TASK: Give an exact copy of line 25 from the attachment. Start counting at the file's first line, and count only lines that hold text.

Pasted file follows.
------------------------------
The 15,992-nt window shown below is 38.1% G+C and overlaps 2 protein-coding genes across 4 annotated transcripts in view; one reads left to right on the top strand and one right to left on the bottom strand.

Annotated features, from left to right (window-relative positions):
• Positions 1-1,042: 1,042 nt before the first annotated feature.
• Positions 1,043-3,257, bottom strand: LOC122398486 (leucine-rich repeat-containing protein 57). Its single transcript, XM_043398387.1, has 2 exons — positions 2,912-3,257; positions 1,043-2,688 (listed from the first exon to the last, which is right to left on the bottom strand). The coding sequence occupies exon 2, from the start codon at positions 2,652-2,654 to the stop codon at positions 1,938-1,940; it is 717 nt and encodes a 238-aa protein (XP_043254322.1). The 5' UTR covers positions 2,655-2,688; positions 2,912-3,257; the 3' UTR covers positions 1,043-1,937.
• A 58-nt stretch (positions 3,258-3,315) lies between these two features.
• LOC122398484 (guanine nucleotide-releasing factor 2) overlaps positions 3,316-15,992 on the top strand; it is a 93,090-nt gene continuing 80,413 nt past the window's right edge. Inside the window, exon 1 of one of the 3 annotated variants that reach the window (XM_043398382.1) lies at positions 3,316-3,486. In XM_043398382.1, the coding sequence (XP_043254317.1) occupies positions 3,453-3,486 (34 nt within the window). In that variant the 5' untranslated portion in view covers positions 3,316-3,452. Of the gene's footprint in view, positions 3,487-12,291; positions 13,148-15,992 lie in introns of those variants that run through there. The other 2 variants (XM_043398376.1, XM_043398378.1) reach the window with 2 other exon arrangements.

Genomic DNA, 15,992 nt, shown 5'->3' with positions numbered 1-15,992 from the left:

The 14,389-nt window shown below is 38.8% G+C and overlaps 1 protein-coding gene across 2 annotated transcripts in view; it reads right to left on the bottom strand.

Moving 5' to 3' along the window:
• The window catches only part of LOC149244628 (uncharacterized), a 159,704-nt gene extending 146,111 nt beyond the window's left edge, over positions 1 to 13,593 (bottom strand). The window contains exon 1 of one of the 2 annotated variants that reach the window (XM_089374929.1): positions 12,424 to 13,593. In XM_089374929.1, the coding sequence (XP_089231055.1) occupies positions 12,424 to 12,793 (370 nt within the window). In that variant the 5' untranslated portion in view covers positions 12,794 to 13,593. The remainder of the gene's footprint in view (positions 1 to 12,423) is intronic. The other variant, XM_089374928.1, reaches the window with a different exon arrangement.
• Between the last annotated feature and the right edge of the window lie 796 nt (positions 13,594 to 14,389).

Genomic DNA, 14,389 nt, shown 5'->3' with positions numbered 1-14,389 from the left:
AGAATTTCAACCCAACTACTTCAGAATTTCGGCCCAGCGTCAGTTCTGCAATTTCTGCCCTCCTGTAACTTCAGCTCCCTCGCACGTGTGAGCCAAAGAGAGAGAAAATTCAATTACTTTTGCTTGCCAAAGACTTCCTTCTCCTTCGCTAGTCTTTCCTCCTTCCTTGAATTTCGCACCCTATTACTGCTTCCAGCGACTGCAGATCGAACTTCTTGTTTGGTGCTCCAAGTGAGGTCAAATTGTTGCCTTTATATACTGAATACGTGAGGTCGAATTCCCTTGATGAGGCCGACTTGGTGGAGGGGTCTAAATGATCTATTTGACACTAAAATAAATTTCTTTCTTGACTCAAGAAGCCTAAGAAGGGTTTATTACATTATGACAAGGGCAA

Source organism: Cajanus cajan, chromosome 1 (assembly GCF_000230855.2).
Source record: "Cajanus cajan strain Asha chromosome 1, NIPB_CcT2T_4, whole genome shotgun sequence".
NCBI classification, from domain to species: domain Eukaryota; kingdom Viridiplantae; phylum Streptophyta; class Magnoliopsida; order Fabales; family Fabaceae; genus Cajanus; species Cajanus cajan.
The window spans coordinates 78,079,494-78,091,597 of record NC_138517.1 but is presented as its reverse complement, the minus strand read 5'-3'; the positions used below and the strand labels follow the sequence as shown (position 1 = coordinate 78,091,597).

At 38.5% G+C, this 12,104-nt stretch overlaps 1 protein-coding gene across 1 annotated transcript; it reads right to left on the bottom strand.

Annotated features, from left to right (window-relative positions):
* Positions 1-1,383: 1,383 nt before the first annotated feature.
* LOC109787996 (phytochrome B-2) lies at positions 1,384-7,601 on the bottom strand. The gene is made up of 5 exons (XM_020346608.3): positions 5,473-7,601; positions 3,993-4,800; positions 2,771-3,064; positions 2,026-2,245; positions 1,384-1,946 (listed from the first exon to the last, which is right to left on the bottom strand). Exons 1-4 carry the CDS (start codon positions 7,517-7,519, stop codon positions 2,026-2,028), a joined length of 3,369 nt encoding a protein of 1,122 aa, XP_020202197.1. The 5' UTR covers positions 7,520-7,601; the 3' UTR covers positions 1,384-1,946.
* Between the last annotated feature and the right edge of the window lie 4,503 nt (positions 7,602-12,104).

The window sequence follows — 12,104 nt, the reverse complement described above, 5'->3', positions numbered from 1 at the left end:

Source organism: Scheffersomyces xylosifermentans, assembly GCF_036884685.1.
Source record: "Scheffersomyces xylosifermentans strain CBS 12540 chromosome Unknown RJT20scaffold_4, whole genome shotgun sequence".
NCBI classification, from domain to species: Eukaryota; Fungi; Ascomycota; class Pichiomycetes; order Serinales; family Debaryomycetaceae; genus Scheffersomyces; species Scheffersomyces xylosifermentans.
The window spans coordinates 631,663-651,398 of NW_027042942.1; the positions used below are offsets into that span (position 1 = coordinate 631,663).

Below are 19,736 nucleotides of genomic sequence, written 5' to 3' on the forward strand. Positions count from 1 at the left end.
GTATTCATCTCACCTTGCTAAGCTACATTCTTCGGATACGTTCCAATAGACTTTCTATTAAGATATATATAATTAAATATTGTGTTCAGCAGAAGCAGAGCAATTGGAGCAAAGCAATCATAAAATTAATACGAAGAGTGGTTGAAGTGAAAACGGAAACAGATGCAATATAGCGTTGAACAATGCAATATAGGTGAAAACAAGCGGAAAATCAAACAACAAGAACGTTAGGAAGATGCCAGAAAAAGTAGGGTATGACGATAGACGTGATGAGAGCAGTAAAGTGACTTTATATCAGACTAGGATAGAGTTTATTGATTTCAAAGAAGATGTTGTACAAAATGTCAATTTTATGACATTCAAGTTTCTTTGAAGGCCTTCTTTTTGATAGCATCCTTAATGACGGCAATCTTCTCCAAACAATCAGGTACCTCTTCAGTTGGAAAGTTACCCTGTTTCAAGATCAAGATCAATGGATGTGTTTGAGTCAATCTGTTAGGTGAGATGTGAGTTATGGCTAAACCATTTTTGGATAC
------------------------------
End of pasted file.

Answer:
Source record: "Scheffersomyces xylosifermentans strain CBS 12540 chromosome Unknown RJT20scaffold_4, whole genome shotgun sequence".